How to Choose Pictures for your Wedding Album
After you’re married and you have hundreds of pictures to look through, picking out images for your wedding album can feel like a mammoth task. It doesn’t have to be that way if you take a structured approach. Here’s my guide for choosing pictures for your wedding album. The way I ask couples to select their album images works well for me, in terms of the way I design their albums, but it’s also a good template if you’re thinking about making your own album or photo book.
My fine art albums
I use a the brilliant QT Albums, a bespoke wedding album company for all of my wedding albums. I design the layouts and then send them off so that they can work their magic. Their fine art albums are really contemporary and beautiful. They are hand-bound and they open out flat with an almost invisible crease, to showcase your beautiful wedding photography across two pages.
A wedding album that tells the story of the day
Your wedding album should tell the story of your wedding day, in a balanced way. Ideally this should include a good mix of documentary images, portraits, details and group shots. You should also need to make sure the album flows well.
Too much of one thing and not enough of another will leave you with a disjointed album that doesn’t cover all aspects of the day. I’ve included some guidelines about how to select images below.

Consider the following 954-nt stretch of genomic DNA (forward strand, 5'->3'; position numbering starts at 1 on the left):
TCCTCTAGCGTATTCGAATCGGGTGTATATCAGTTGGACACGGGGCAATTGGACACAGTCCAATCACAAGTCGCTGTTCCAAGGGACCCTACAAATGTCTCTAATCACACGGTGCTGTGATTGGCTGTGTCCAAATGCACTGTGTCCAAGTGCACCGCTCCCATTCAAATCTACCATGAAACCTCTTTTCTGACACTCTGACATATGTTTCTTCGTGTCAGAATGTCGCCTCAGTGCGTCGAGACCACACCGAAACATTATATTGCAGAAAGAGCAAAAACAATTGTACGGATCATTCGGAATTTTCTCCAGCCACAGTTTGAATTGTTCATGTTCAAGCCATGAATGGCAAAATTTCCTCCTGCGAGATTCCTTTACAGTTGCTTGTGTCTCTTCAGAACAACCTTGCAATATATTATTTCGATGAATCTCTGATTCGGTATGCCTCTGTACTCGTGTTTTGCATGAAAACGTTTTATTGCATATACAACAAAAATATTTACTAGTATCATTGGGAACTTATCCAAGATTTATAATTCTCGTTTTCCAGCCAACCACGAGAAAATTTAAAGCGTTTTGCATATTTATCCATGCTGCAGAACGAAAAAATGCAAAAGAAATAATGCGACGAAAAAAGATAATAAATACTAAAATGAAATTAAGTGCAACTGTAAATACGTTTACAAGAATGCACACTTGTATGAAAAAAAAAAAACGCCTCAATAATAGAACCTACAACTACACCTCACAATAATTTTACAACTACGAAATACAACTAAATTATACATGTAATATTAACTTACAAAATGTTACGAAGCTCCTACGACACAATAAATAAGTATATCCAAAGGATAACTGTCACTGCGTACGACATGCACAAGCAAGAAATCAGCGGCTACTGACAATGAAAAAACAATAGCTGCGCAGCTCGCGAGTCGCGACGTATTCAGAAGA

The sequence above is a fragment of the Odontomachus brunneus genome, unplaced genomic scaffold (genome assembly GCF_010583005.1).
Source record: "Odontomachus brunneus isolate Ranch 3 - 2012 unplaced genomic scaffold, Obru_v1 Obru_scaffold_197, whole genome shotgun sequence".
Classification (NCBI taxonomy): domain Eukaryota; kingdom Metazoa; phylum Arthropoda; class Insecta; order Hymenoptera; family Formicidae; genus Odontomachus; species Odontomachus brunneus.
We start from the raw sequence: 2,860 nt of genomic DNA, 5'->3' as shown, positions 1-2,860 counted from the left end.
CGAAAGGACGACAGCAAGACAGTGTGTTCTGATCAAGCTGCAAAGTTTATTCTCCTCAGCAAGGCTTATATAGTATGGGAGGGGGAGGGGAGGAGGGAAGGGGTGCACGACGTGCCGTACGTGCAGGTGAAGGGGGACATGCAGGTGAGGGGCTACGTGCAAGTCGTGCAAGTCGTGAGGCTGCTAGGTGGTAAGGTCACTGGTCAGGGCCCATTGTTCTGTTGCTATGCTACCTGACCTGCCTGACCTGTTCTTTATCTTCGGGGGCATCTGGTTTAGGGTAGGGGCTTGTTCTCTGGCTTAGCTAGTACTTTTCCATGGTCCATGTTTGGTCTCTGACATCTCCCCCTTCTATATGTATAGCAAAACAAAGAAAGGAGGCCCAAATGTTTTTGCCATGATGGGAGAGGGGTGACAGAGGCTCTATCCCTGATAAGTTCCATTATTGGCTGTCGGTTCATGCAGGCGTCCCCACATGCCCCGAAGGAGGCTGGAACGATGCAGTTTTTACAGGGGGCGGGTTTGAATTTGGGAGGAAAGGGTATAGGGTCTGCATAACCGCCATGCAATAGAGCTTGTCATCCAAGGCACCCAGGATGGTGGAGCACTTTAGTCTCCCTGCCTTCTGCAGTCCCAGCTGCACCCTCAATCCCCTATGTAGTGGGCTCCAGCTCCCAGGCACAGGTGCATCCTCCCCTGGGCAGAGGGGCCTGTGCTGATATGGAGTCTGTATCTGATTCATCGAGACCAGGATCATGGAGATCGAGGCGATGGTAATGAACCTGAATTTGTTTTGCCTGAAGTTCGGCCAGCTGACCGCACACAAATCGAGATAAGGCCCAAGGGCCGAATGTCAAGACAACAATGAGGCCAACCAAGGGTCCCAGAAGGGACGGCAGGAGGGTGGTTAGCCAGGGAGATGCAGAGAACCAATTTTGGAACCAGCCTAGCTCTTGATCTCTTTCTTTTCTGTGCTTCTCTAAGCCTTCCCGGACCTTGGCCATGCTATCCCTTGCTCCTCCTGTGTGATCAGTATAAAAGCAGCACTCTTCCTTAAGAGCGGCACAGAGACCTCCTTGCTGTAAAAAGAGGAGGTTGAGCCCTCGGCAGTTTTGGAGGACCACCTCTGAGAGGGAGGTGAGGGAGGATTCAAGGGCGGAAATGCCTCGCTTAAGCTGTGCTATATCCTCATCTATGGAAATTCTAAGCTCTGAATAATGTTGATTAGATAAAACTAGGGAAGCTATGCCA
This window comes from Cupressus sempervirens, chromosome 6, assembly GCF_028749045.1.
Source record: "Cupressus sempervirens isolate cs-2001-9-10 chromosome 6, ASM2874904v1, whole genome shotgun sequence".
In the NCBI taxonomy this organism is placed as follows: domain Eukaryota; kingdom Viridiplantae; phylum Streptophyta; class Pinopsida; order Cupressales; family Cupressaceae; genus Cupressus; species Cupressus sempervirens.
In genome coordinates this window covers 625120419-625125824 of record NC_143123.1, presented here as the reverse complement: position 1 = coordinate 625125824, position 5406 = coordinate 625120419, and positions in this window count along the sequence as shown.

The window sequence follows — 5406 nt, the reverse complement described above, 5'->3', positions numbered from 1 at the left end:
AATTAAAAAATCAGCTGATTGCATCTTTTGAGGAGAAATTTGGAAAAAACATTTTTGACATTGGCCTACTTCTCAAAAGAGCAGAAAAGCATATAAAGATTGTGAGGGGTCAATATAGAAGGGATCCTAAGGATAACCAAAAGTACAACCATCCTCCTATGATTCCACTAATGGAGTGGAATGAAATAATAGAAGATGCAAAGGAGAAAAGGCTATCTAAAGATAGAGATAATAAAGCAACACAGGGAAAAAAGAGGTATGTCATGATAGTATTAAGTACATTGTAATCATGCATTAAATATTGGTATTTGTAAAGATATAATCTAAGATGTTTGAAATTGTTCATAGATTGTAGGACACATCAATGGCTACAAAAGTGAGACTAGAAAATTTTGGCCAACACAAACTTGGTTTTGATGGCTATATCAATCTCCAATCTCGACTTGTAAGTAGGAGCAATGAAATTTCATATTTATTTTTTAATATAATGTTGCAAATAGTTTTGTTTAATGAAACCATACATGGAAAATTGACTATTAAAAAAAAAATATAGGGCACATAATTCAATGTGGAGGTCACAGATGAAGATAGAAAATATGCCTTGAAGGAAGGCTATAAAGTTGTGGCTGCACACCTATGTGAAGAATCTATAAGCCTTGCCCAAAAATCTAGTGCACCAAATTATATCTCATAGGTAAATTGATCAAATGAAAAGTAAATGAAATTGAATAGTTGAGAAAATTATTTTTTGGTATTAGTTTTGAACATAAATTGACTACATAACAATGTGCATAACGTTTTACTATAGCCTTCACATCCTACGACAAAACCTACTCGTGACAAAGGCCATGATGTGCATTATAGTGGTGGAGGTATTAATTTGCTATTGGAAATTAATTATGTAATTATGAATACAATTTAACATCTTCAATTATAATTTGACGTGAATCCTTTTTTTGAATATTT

When I am working with my couples to create their wedding albums, I ask them to pick images from a number of different categories, to make sure all aspects of the day are covered.
Selecting images for your wedding album
These are the image selections I suggest:
6 – 8 getting ready shots, split between both of them (i.e 4 of one person’s preparations and 4 of the other’s)
3 – 4 shots of guests arriving
Up to 8 ceremony shots
6 – 8 reception shots (candid shots of guests or posed groups)
Up to 6 speech shots
1 or 2 first dance shots
Up to 6 dancing shots
4 couples portrait shots
6 detail shots
Add extra spreads for additional images
If you add additional pages, then you can add extra images. I often suggest that couples might like to add two extra pages; one for some extra shots of their guests at the reception, and one for some extra shots of the dancing.
Forget about should
Forget about the images you think you ‘should’ include, and instead focus on images that you love. Your album is for you and it’s something you’ll look at again and again. Rather than thinking “I should have a picture of x in there”, choose those images that you absolutely adore. That way you’ll be reminded of your wedding day every time you look at your album.
Some design tips for DIY albums
If you’re designing an album yourself, you should keep the following in mind:
Your design will work best in chronological order
Try not mix up events on the same page – i.e you don’t want getting ready pictures on the same page as guests arriving for the ceremony
Leave plenty of white space, so your images can breathe
It’s nice to have a big portrait as your first and last image, as this sets the scene and then punctuates the end of the album.
So that’s that. Album image selection 101. Do let me know if you have any questions. And do check out my other articles about wedding photography and planning here.
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